"The Nightingale" by Sir Philip Sidney is a poem comprised of two twelve-line stanzas at a time when Italian meter and form were first entering the English literary tradition. Published in a 1598 folio of Sidney’s poems, Certaine Sonets, the poem was initially set to the tune of a well-known Neapolitan song, “Non credo gia che pui infelice amanate” (“I don’t believe that you can be unhappy”). It takes inspiration from both the meter of Petrarchan sonnets, and from several Italian madrigali and villanelle, two forms of poems with repeating lines.
In this two-stanza, 24-line poem, the speaker addresses the mythical character Philomela who has been turned into a nightingale after her rape by her brother-in-law. The speaker observes that Philomela/the nightingale is turning her pain into song. He then contrasts her pain with his own, arguing that he suffers even more than she does because, while she is able to express her pain, he must suffer his silently.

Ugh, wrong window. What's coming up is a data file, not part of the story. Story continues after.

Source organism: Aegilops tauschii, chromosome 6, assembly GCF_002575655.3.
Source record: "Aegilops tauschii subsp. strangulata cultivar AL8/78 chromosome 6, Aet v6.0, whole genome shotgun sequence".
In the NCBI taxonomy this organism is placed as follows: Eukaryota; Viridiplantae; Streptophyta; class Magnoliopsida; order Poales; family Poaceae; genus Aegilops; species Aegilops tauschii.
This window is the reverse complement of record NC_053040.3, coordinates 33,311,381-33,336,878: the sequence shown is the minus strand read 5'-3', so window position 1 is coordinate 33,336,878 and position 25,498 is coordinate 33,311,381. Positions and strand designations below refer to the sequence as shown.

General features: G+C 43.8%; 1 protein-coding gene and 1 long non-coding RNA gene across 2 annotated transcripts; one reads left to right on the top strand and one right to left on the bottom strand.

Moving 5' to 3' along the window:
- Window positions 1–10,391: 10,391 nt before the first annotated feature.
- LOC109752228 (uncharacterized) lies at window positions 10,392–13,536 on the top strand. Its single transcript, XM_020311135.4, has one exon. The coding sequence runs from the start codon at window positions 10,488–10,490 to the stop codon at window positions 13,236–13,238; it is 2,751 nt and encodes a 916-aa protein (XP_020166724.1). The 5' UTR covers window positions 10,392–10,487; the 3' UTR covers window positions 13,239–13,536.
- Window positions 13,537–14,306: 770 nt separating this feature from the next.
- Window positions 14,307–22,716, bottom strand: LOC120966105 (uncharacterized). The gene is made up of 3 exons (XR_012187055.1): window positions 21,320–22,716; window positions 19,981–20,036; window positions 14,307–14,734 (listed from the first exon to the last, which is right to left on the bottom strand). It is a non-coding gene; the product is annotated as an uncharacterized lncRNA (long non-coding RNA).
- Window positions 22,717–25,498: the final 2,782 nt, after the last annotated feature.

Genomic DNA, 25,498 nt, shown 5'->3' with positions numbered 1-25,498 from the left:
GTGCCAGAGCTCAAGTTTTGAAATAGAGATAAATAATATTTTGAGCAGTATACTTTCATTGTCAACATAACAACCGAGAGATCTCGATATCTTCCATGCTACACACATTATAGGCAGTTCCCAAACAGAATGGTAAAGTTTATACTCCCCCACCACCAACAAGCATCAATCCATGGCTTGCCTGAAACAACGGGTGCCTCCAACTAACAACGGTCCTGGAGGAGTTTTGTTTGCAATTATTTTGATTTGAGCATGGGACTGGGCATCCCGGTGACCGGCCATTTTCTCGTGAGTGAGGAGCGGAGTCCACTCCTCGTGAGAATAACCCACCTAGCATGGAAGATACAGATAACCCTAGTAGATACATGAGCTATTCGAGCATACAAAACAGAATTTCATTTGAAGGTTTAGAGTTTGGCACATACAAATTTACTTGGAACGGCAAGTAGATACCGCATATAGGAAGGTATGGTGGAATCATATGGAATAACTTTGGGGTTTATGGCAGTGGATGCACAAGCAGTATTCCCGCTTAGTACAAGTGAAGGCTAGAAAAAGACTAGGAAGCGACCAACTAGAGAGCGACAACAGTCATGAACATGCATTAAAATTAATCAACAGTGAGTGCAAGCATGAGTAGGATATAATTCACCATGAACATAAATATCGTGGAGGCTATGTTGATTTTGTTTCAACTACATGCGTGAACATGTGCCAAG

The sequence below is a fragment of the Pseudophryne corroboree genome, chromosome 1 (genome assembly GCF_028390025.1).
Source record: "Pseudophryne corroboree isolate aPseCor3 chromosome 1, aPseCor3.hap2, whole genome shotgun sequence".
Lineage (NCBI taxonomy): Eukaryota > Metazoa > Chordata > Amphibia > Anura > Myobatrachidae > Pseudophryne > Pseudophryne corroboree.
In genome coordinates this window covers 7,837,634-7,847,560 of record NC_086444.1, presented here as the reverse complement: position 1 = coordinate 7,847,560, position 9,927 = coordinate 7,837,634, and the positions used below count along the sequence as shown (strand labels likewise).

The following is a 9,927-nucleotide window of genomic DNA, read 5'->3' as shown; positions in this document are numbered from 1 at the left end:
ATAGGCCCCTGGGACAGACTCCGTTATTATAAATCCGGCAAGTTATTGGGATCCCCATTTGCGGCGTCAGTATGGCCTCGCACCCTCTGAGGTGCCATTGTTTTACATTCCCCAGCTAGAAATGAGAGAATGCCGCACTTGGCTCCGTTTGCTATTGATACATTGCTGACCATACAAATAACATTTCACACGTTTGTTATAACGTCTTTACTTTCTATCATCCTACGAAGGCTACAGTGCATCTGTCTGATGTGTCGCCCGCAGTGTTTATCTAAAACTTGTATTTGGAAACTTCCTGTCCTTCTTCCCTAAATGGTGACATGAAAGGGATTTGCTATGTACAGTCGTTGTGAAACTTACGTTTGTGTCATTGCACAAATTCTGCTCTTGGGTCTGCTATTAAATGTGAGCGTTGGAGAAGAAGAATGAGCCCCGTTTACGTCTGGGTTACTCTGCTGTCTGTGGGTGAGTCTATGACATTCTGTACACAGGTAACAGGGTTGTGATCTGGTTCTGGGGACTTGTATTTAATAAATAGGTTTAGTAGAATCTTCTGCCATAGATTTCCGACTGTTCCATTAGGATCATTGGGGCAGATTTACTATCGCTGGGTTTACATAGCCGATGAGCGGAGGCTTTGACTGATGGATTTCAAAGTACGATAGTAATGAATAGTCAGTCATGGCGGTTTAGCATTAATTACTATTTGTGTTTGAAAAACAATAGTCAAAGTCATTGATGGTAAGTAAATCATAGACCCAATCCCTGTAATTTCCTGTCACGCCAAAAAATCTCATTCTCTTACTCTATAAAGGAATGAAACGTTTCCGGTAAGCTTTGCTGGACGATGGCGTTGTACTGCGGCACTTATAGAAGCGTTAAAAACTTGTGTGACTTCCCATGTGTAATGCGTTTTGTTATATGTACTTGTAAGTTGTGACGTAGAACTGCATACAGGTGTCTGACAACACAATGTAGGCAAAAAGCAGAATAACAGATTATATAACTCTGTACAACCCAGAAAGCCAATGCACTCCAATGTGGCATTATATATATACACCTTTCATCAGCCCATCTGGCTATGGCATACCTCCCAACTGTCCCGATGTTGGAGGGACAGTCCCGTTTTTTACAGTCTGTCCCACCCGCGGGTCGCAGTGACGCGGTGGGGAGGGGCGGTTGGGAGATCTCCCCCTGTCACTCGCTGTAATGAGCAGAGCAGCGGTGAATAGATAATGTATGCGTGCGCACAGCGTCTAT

Sidney’s adaptation of English meter to Italian songs in this poem and others is credited with enriching and enlivening a poetic tradition that was, before the 16th century, stale. Sidney is better known for his long sonnet sequences Astrophil and Stella than for individual poems such as “The Nightingale,” but it is nonetheless a representation of intense interest in and adaptation of Italian verse forms and meter to English language verse.